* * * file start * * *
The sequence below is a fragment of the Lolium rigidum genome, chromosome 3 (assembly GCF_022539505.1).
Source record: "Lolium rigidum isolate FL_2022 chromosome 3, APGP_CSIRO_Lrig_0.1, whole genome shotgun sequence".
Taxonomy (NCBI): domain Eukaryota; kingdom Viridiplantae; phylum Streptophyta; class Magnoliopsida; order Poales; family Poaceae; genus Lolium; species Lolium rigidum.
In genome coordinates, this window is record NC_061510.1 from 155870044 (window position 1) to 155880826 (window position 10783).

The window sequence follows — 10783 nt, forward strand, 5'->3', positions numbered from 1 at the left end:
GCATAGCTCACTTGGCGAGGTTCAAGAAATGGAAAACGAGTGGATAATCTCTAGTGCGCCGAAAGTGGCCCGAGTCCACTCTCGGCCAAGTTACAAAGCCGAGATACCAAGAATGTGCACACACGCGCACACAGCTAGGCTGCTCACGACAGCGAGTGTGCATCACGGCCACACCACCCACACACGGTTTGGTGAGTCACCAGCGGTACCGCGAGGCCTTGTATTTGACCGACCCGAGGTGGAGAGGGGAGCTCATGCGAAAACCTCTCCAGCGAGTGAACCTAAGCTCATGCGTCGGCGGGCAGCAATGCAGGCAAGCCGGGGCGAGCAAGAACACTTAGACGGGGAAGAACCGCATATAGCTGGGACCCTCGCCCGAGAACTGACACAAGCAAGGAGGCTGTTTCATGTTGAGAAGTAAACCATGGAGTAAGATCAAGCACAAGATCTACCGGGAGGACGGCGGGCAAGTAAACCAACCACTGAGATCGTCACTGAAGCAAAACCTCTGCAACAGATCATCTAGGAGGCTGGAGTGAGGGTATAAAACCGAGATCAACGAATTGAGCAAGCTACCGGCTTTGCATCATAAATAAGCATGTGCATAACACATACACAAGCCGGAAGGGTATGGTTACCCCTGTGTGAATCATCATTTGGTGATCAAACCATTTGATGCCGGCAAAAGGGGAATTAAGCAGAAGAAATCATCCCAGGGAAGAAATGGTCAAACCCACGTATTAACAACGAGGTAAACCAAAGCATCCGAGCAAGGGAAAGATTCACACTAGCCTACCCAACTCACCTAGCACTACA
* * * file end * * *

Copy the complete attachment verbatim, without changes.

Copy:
The sequence below is a fragment of the Lolium rigidum genome, chromosome 3 (assembly GCF_022539505.1).
Source record: "Lolium rigidum isolate FL_2022 chromosome 3, APGP_CSIRO_Lrig_0.1, whole genome shotgun sequence".
Taxonomy (NCBI): domain Eukaryota; kingdom Viridiplantae; phylum Streptophyta; class Magnoliopsida; order Poales; family Poaceae; genus Lolium; species Lolium rigidum.
In genome coordinates, this window is record NC_061510.1 from 155870044 (window position 1) to 155880826 (window position 10783).

The window sequence follows — 10783 nt, forward strand, 5'->3', positions numbered from 1 at the left end:
GCATAGCTCACTTGGCGAGGTTCAAGAAATGGAAAACGAGTGGATAATCTCTAGTGCGCCGAAAGTGGCCCGAGTCCACTCTCGGCCAAGTTACAAAGCCGAGATACCAAGAATGTGCACACACGCGCACACAGCTAGGCTGCTCACGACAGCGAGTGTGCATCACGGCCACACCACCCACACACGGTTTGGTGAGTCACCAGCGGTACCGCGAGGCCTTGTATTTGACCGACCCGAGGTGGAGAGGGGAGCTCATGCGAAAACCTCTCCAGCGAGTGAACCTAAGCTCATGCGTCGGCGGGCAGCAATGCAGGCAAGCCGGGGCGAGCAAGAACACTTAGACGGGGAAGAACCGCATATAGCTGGGACCCTCGCCCGAGAACTGACACAAGCAAGGAGGCTGTTTCATGTTGAGAAGTAAACCATGGAGTAAGATCAAGCACAAGATCTACCGGGAGGACGGCGGGCAAGTAAACCAACCACTGAGATCGTCACTGAAGCAAAACCTCTGCAACAGATCATCTAGGAGGCTGGAGTGAGGGTATAAAACCGAGATCAACGAATTGAGCAAGCTACCGGCTTTGCATCATAAATAAGCATGTGCATAACACATACACAAGCCGGAAGGGTATGGTTACCCCTGTGTGAATCATCATTTGGTGATCAAACCATTTGATGCCGGCAAAAGGGGAATTAAGCAGAAGAAATCATCCCAGGGAAGAAATGGTCAAACCCACGTATTAACAACGAGGTAAACCAAAGCATCCGAGCAAGGGAAAGATTCACACTAGCCTACCCAACTCACCTAGCACTACA